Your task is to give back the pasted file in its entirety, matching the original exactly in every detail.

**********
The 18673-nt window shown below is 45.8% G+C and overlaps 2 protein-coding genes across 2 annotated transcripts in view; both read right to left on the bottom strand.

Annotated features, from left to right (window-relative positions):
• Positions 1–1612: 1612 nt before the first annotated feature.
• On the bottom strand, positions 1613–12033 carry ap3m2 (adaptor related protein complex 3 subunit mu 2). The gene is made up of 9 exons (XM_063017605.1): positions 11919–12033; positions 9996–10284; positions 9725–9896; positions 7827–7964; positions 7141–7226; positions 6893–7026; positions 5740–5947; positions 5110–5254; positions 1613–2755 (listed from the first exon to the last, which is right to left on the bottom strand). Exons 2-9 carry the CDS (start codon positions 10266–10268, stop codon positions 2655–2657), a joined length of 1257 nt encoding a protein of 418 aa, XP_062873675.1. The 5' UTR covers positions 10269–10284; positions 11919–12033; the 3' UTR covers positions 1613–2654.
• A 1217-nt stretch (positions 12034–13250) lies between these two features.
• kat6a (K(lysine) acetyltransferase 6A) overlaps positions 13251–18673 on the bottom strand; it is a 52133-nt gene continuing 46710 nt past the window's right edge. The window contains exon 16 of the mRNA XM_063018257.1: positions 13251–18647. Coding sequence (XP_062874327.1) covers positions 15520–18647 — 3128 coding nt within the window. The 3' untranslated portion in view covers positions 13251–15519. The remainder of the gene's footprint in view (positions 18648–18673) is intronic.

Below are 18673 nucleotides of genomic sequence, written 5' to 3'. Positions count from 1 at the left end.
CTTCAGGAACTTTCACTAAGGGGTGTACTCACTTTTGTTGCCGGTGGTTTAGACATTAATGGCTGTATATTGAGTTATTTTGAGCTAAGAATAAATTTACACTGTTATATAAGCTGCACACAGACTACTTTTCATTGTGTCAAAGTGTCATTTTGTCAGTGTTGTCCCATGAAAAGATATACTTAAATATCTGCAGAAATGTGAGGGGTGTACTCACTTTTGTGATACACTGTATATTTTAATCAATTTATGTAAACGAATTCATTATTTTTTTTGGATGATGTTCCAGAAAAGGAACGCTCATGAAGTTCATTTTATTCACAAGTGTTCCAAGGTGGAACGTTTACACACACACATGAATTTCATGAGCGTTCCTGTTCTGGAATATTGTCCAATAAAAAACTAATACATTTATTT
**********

The 18673-nt window shown below is 45.8% G+C and overlaps 2 protein-coding genes across 2 annotated transcripts in view; both read right to left on the bottom strand.

Annotated features, from left to right (window-relative positions):
• Positions 1–1612: 1612 nt before the first annotated feature.
• On the bottom strand, positions 1613–12033 carry ap3m2 (adaptor related protein complex 3 subunit mu 2). The gene is made up of 9 exons (XM_063017605.1): positions 11919–12033; positions 9996–10284; positions 9725–9896; positions 7827–7964; positions 7141–7226; positions 6893–7026; positions 5740–5947; positions 5110–5254; positions 1613–2755 (listed from the first exon to the last, which is right to left on the bottom strand). Exons 2-9 carry the CDS (start codon positions 10266–10268, stop codon positions 2655–2657), a joined length of 1257 nt encoding a protein of 418 aa, XP_062873675.1. The 5' UTR covers positions 10269–10284; positions 11919–12033; the 3' UTR covers positions 1613–2654.
• A 1217-nt stretch (positions 12034–13250) lies between these two features.
• kat6a (K(lysine) acetyltransferase 6A) overlaps positions 13251–18673 on the bottom strand; it is a 52133-nt gene continuing 46710 nt past the window's right edge. The window contains exon 16 of the mRNA XM_063018257.1: positions 13251–18647. Coding sequence (XP_062874327.1) covers positions 15520–18647 — 3128 coding nt within the window. The 3' untranslated portion in view covers positions 13251–15519. The remainder of the gene's footprint in view (positions 18648–18673) is intronic.

Below are 18673 nucleotides of genomic sequence, written 5' to 3'. Positions count from 1 at the left end.
CTTCAGGAACTTTCACTAAGGGGTGTACTCACTTTTGTTGCCGGTGGTTTAGACATTAATGGCTGTATATTGAGTTATTTTGAGCTAAGAATAAATTTACACTGTTATATAAGCTGCACACAGACTACTTTTCATTGTGTCAAAGTGTCATTTTGTCAGTGTTGTCCCATGAAAAGATATACTTAAATATCTGCAGAAATGTGAGGGGTGTACTCACTTTTGTGATACACTGTATATTTTAATCAATTTATGTAAACGAATTCATTATTTTTTTTGGATGATGTTCCAGAAAAGGAACGCTCATGAAGTTCATTTTATTCACAAGTGTTCCAAGGTGGAACGTTTACACACACACATGAATTTCATGAGCGTTCCTGTTCTGGAATATTGTCCAATAAAAAACTAATACATTTATTT